Sadly, most Boomers are past the age we need to show I.D. when buying liquor. But at the other end of the scale, we now qualify for seniors’ benefits in many establishments such as movie theatres and retail stores. The age requirement can vary anywhere from fifty to sixty-five depending on where you live and where the purchase is being made. When I first started dating my husband he would request seniors’ tickets at the movies. Too vain and nervous to be questioned about my age at the time (I was in my fifties), I would discreetly stand back while my white-haired partner did the dirty work.
Then one day when I attended a movie alone, I found myself having an internal debate about whether to chance buying a seniors’ ticket when I was only sixty-three, but being the honest person I am and fearing being asked to produce I.D., I deferred and paid full adult price. Then, when I handed my ticket to the attendant inside, I noticed to my horror that the stupid child in the ticket booth had pegged me as a hag and without asking had sold me a seniors’ ticket. I was awhile recovering from that humiliation.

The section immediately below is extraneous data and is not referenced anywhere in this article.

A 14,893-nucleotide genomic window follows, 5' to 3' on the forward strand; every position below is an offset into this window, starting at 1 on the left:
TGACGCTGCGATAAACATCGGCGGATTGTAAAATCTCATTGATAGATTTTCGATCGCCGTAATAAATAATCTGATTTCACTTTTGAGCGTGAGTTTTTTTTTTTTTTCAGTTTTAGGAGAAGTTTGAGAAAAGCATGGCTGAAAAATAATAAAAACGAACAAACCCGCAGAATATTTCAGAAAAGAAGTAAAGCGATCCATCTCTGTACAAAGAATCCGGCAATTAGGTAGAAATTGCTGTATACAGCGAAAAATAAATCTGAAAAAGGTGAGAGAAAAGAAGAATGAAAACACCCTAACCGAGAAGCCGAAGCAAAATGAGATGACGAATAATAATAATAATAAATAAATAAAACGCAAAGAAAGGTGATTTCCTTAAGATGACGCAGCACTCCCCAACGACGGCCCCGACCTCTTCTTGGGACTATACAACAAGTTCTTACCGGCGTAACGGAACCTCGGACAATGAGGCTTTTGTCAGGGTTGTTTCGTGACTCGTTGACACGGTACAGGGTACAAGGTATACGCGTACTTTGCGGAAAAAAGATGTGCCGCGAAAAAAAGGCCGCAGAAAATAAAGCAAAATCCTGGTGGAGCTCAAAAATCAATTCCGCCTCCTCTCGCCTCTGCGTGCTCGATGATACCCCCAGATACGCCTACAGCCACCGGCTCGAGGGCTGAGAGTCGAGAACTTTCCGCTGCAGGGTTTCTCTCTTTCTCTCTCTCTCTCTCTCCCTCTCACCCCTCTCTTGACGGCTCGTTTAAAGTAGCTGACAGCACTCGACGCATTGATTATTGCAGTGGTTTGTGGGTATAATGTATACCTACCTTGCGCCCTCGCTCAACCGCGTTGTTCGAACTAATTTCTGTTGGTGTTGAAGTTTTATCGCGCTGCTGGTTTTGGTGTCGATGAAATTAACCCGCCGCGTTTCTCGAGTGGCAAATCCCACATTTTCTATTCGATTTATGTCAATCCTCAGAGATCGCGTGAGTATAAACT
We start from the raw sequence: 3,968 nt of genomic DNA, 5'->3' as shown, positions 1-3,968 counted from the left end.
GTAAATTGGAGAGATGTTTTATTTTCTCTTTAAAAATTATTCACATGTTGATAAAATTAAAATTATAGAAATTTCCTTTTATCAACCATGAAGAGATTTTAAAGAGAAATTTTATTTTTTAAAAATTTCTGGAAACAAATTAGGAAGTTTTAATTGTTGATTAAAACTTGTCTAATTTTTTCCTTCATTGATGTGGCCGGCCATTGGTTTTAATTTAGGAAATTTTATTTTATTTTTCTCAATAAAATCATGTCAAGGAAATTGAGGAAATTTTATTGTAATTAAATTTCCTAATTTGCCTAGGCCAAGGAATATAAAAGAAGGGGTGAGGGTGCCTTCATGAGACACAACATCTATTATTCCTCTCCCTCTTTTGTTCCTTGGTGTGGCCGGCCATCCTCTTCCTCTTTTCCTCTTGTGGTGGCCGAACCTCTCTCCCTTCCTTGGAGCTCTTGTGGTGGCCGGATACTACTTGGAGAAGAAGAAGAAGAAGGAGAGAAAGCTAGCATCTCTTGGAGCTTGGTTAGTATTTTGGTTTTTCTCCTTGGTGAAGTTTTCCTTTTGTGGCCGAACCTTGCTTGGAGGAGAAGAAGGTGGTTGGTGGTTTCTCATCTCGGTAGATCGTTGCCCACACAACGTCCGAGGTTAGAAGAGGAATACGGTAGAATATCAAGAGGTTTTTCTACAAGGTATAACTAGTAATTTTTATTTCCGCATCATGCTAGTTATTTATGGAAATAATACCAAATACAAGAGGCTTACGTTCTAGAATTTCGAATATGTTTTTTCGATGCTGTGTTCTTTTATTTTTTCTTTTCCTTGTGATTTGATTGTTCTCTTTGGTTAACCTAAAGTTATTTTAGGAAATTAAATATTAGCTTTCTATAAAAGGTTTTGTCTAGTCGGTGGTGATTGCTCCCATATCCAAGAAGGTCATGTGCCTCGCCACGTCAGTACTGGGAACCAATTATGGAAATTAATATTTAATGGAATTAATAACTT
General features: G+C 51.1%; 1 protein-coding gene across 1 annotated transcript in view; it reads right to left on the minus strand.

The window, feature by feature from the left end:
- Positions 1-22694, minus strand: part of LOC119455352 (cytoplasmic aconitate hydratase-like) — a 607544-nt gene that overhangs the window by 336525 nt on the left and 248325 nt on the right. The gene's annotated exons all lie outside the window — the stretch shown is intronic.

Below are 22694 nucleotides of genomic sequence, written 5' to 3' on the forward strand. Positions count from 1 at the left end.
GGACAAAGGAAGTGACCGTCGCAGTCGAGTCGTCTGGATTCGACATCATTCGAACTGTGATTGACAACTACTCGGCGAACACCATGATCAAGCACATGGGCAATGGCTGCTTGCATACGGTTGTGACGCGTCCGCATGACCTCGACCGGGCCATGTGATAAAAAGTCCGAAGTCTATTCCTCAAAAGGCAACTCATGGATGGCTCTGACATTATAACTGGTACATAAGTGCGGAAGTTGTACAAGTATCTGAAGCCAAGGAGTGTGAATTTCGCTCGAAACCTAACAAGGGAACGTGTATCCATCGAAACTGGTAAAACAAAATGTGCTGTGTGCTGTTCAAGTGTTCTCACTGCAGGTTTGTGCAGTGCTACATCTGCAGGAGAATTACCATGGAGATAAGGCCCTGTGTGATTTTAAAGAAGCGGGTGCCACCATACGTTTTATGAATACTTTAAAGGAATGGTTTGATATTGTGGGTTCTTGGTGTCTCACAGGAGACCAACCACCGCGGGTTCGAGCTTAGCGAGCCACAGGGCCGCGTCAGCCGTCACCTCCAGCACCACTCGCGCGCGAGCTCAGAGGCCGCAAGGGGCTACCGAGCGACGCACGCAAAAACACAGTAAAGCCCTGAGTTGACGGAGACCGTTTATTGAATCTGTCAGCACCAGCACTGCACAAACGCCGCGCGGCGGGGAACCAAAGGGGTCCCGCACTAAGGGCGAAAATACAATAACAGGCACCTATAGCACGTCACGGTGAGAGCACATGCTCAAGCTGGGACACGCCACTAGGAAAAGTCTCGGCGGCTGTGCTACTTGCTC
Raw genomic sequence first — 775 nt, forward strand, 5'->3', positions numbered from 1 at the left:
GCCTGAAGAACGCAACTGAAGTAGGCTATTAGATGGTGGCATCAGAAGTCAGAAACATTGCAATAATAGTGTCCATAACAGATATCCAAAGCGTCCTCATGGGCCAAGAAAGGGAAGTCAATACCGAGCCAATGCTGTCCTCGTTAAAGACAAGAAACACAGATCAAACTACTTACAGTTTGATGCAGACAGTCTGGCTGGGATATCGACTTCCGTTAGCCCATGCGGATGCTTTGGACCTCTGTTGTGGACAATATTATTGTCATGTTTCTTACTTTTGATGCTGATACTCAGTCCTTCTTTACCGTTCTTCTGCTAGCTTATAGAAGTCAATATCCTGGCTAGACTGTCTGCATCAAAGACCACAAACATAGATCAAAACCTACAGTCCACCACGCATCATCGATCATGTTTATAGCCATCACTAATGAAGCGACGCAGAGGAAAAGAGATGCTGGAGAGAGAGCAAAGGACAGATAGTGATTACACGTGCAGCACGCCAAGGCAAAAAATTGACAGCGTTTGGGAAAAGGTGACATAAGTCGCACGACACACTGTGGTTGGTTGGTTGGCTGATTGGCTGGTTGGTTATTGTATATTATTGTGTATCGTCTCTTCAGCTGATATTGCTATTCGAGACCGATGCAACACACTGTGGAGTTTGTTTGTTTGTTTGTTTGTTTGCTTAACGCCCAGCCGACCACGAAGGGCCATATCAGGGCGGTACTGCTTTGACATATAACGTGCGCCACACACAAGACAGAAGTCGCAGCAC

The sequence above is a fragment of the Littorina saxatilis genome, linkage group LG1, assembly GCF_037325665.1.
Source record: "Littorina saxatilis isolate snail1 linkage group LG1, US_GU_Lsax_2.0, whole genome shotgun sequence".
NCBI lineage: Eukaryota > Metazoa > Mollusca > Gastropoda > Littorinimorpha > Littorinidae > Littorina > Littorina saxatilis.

Then, today as I was paying for some Christmas cards at a store I asked if this was seniors’ day. The clerk looked at me questioningly and hesitated. Jokingly I asked if she wanted to see my drivers’ license, and she did!Â I was thrilled and noticed my fellow crones behind me in line smiling at my obvious joy as I produced the document. Is being recognized as a senior a good thing or a bad thing? We tend to want it both ways, don’t we. We don’t want to be perceived as old crones but we enjoy the benefits of seniors’ pricing. Getting carded reminded me that I’m not only vain, I’m cheap and old too. And if you don’t believe me I’d be happy to show you my I.D.
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